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Tonya Papanikolas Reporting Since September 11th every new U.S. citizen must clear a name and background check before being sworn in. Most come back in a timely fashion, but some Utahns are waiting two to three years to get results -- and they're frustrated with the system.
Naturalization ceremonies are an emotional time for immigrants who've realized a very special goal.
Abdulkadir Sheba, Trying to Become U.S. Citizen: "When I come in the United States, my dream was to become an American citizen."
But for those stalled in the system, it can be trying. Abdul Sheba has been living in Utah for five and a half years, where he's a taxi driver for Yellow Cab.
Abdul Sheba: "I get all my greencard, everything."
Abdul filled out his citizenship application three years ago and had his interview in 2003. The immigration officer told him he passed. The next step was supposed to be the oath ceremony, which typically happens within a month. But after six months, Abdul had received no information.
Abdul Sheba: "When I went there I asked them and they say, your name has been checked. I don't even commit any crime, not being arrested, not violated the law. Now it's about two years and four months."
Scott Benson, Immigration Coordinator, Catholic Community Services: "It's frustrating, especially when I see our good clients who are deserving of at least getting a decision, having to wait and not having any answers.
Abdul is not alone. Catholic Community Services has identified nine people, all Muslims, who've experienced significant delays in receiving citizenship. And these are just the cases they know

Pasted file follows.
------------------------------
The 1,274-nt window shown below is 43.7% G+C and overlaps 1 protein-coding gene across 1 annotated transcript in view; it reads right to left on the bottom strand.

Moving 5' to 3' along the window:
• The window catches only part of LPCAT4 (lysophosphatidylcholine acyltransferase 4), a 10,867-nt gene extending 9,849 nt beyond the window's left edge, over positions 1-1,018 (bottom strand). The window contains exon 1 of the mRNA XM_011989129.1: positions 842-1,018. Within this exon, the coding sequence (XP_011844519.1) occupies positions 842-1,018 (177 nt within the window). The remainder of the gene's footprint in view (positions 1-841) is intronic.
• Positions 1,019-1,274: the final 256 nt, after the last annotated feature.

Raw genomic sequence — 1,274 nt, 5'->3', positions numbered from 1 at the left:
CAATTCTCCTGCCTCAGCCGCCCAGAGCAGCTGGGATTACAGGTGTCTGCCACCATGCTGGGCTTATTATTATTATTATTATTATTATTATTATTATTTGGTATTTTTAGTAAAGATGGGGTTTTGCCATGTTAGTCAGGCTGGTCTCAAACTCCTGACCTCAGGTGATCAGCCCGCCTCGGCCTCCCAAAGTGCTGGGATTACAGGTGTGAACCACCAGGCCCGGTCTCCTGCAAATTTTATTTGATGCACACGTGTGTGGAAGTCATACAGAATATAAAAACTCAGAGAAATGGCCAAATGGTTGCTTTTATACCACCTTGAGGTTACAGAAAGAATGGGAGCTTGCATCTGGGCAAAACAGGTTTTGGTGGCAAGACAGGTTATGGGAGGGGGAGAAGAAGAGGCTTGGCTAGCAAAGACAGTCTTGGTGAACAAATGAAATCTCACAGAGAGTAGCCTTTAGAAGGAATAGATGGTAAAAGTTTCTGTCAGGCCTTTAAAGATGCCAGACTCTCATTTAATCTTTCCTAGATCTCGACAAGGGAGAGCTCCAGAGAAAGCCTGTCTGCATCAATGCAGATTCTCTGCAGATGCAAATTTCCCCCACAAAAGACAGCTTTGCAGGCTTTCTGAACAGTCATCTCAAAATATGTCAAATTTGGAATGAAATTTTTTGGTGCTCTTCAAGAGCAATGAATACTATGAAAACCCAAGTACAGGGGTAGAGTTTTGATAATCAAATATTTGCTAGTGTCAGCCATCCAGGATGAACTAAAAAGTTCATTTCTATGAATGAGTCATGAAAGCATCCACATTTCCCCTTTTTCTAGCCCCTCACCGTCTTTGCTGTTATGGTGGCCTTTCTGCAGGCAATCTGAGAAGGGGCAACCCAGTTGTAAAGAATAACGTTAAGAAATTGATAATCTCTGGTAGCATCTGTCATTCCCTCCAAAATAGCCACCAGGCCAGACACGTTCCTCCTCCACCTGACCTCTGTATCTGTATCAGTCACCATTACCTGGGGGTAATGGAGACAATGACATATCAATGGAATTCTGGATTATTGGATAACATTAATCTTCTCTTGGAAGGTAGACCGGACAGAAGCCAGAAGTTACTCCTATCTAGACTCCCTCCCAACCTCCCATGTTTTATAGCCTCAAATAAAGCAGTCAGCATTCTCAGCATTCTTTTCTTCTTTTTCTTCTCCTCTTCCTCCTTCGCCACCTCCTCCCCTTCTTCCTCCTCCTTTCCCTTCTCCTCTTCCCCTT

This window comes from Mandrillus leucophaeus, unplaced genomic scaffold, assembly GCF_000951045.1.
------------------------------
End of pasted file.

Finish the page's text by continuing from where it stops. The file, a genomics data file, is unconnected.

U.S. Citizenship and Immigration Services says 95-percent of name checks come back to them within a month. Four-percent take up to six months, and one percent take "a lot longer." Though it's a small percentage, it equals about 6,000 people.
Scott Benson: "Our clients do have the right to have the matter addressed."
The FBI says it's not singling out any one group of people. But reasons for the delay can vary. If the person is not a threat, they may have the same name as someone who is or they may come from a country that isn't cooperative in providing information. An FBI spokesman says when they have to balance security and efficiency, agents won't approve a case unless they have an "unequivocably correct result."
Abdul says he understands the reasons behind the name checks.
Abdul Sheba: "You have to make sure who's a good guy and who's a bad guy. I don't mind for that."
What he worries about is that he'll never get an answer to his dream, leaving him feeling like the meter in his taxi, continuing without a limit.
Immigration regulations mandate that officials make a final decision on an applicant's citizenship within four months of their interview. The Catholic Community Center says clients could take the issue to federal court, but most of the time they don't have the money to do it.